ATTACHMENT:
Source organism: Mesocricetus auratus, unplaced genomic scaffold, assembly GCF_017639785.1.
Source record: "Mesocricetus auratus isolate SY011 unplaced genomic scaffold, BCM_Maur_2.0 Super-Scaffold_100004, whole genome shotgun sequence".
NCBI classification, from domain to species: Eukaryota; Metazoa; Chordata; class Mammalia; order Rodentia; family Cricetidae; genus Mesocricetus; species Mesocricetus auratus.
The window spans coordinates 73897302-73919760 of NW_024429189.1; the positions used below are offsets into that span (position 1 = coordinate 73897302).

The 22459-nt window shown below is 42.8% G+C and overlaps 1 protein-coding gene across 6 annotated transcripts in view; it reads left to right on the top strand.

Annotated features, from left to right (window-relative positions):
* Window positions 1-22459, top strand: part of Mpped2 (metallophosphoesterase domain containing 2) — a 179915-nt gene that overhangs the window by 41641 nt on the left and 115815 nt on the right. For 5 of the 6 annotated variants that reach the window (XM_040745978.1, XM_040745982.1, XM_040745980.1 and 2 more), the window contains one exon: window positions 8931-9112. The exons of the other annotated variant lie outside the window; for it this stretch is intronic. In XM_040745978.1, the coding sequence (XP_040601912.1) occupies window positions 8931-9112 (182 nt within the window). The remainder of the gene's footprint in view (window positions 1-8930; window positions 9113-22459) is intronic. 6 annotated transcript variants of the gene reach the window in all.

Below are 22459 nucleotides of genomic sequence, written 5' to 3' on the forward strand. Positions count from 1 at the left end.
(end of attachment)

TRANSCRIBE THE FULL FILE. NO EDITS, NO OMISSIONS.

Source organism: Mesocricetus auratus, unplaced genomic scaffold, assembly GCF_017639785.1.
Source record: "Mesocricetus auratus isolate SY011 unplaced genomic scaffold, BCM_Maur_2.0 Super-Scaffold_100004, whole genome shotgun sequence".
NCBI classification, from domain to species: Eukaryota; Metazoa; Chordata; class Mammalia; order Rodentia; family Cricetidae; genus Mesocricetus; species Mesocricetus auratus.
The window spans coordinates 73897302-73919760 of NW_024429189.1; the positions used below are offsets into that span (position 1 = coordinate 73897302).

The 22459-nt window shown below is 42.8% G+C and overlaps 1 protein-coding gene across 6 annotated transcripts in view; it reads left to right on the top strand.

Annotated features, from left to right (window-relative positions):
* Window positions 1-22459, top strand: part of Mpped2 (metallophosphoesterase domain containing 2) — a 179915-nt gene that overhangs the window by 41641 nt on the left and 115815 nt on the right. For 5 of the 6 annotated variants that reach the window (XM_040745978.1, XM_040745982.1, XM_040745980.1 and 2 more), the window contains one exon: window positions 8931-9112. The exons of the other annotated variant lie outside the window; for it this stretch is intronic. In XM_040745978.1, the coding sequence (XP_040601912.1) occupies window positions 8931-9112 (182 nt within the window). The remainder of the gene's footprint in view (window positions 1-8930; window positions 9113-22459) is intronic. 6 annotated transcript variants of the gene reach the window in all.

Below are 22459 nucleotides of genomic sequence, written 5' to 3' on the forward strand. Positions count from 1 at the left end.